Church-related bills Nos. 4128 and 4511: main points
Yesterday the UOC (MP) was a newsmaker. This denomination launched an extensive information campaign against the two church-related laws, which are scheduled to be considered on Thursday, May 18 (update, May 18: MP didnt have time to debate on law). The believers collected signatures against legislative initiatives, the bishops also gathered the faithful to picket the Parliament. We tried to clarify all the twists and turns of the discussed documents, what they actually said and why the church disliked them.
Explains RISU correspondent Dmytro Horyevoy.
So let's start with Bill 4128 by MP Victor Yelenskyy.
This draft law complements the existing law “On freedom of conscience and religious organizations” with a clause on simplifying the procedure of amendment or reregistration of the charters of religious communities. Thus, the authors propose that the destiny of a parish should be decided by the community of believers themselves, and not the diocese or metropolis leaders. So, it will be possible to make changes on the consent of the majority of the members of the community at parish meetings. The logical question arises then who is a member of such community, because in most parishes there is no fixed membership. The bill specifies that membership is established through self-identification and participation in the religious life of the community.
The main critics of the bill, and these are, in particular, senior bishops of the Ukrainian Orthodox Church, the Russian Orthodox Church and representatives of the Opposition Bloc, claim that under this bill any strangers might come to the parish and change the jurisdiction of the community by voting at a parish meeting. However, in principle this cannot happen, because, in order to participate in the meeting, it is necessary, according to the bill, to take part in the religious life of the community, i.e. to be a parishioner.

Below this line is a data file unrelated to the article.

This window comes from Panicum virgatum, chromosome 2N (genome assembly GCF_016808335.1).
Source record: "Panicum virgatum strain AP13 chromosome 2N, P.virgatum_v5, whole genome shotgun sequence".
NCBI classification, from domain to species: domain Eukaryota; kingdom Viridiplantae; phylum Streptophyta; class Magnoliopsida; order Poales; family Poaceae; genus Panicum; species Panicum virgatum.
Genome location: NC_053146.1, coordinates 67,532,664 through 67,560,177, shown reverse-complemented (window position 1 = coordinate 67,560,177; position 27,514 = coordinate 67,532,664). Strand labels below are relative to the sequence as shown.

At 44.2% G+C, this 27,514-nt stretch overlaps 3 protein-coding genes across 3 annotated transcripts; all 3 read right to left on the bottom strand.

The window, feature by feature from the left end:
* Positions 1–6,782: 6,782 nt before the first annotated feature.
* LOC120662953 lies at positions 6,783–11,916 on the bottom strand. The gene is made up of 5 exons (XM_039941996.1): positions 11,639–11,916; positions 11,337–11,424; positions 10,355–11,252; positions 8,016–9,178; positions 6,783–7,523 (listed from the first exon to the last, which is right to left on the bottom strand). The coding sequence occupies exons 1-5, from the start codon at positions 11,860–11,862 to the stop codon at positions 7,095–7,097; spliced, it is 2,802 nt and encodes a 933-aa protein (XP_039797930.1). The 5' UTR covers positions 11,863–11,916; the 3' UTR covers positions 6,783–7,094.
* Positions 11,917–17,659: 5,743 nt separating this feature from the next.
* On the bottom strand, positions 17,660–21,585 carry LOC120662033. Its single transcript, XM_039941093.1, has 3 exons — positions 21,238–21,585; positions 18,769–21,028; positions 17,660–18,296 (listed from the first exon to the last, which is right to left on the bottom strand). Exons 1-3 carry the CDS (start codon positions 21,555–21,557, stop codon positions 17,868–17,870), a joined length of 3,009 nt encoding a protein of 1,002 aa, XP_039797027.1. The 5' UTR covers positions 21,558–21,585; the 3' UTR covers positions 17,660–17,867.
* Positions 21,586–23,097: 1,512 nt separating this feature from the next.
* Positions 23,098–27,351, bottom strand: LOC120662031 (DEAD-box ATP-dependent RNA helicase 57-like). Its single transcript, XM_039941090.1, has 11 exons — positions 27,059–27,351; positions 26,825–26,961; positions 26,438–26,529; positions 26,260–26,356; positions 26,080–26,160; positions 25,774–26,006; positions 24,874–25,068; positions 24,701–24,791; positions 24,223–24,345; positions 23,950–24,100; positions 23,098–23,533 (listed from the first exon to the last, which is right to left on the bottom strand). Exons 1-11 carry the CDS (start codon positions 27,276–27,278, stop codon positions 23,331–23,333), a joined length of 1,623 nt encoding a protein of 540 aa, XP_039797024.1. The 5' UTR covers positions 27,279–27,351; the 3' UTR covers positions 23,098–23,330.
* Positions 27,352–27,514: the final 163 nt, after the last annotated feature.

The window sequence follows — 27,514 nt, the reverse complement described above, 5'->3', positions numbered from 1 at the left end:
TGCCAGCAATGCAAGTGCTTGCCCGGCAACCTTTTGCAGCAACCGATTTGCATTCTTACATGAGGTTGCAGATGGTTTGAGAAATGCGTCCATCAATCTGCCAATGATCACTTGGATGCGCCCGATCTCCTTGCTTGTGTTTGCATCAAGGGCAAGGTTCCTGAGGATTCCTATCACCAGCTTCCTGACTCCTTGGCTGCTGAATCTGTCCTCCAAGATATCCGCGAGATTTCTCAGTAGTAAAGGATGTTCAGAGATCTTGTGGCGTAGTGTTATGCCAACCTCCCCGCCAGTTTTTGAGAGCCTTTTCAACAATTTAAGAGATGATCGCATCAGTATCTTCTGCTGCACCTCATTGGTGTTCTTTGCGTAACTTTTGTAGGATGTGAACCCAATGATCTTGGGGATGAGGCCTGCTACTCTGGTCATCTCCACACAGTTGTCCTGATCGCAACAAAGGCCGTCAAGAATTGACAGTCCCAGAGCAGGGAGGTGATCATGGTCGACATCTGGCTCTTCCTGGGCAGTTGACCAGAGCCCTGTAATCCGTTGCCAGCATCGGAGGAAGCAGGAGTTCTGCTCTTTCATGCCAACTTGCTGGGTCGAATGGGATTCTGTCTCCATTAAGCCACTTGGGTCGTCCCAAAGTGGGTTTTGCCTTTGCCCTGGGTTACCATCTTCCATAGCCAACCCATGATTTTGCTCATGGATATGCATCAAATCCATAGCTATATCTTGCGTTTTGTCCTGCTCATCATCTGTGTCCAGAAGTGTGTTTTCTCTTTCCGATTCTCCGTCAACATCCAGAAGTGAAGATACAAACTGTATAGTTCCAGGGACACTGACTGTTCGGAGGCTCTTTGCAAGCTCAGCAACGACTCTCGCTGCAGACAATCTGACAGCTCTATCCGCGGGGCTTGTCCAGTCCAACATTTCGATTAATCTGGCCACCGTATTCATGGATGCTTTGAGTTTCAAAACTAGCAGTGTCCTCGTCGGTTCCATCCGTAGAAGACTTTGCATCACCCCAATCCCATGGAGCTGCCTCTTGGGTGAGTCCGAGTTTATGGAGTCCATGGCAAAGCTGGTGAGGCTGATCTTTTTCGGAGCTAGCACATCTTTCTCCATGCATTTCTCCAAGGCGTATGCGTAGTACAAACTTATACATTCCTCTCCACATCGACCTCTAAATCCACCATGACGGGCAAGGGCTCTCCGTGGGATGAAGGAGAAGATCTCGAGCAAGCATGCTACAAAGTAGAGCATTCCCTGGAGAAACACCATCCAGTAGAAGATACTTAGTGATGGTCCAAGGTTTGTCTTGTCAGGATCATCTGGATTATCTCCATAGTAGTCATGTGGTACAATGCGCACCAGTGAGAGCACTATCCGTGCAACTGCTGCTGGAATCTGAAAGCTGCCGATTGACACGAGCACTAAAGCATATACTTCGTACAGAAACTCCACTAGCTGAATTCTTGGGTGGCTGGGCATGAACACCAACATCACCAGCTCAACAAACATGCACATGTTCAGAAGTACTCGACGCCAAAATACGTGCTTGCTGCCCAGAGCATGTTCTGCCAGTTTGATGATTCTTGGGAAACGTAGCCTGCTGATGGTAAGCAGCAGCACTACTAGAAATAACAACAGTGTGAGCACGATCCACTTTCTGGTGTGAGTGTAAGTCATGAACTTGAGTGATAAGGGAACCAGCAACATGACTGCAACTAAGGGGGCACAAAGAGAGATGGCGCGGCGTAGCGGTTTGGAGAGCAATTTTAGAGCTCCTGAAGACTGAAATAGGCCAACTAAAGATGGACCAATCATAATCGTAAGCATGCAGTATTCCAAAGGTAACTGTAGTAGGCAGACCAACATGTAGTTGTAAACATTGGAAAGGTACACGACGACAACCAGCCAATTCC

Moreover, in order that no disputes arose and the vote was not a sham, the Committee on Culture and Spirituality proposed an additional safeguard. Final validity of the general meeting must be recognized by the governing body of the community (the parish council, member meetings, etc.). This rules out any possibility of bringing from sides the ‘tourists’ to vote and move the community to another jurisdiction.
However, numerous negative statements to the media about this bill are more often manipulative because they focus on one point of the bill, and, unfortunately, do not analyze it completely. Metropolitan Onufriy even said that “there is a substitution of concepts and a territorial community is equated with the religious community." Although, as is evident from the text of the bill, the right to participate in the voting on any amendments is provided not according to one’s residence, and but is based on one’s participation in the religious life of the community.
Critics of this document, especially on behalf of the Ukrainian Orthodox Church, are concerned that the amendments will enable transitions of parishes of the Moscow Patriarchate to the Kyiv Patriarchate, where it is required by believers. As now they have no necessary legal procedures in place. “The state has no right and will not interfere in the autonomy of a religious community and the procedure to regulate the religious membership remains at the discretion of the community. The main mechanism is that a people should not only identify themselves with the community, but also take an active part in its life. The change lies in the fact that if a majority decide to change jurisdiction, they also receive and religious property,” said Victor Yelenskyy, originator of the document.
The second bill, which caused outcry in the media, is Bill No. 4511. This document sets new terms for the operation of denominations whose centers are in the aggressor country. It introduces signing additional agreements between the state and religious organizations of such denomination. It specifically sets mandatory approval of candidates for higher church offices and the invited religious leaders from foreign government agencies. Also in cases where the community members cooperate with terrorists, the State reserves the right to terminate the activities of such a community.
This bill is criticized for excessive intervention of public authorities in the internal life of denominations. However, its purpose is to protect the national interests of Ukraine through the legislative establishment of a special status of religious organizations, the senior centers of which are located in the aggressor state, which, according to the authors of the bill, creates the possibility for authorized state bodies of Ukraine promptly identify and respond appropriately to the potential destructive impact of external factors using religious factors and impacts on society and violations of the territorial integrity and sovereignty of Ukraine.
As it was previously reported, as stated by one of the co-authors of Bill No. 4511 deputy Dmytro Tymchuk: “All we want from this Church [UOC (MP)] through the said bill - is to make it to commit not to engage in anti-Ukrainian activities in Ukraine.”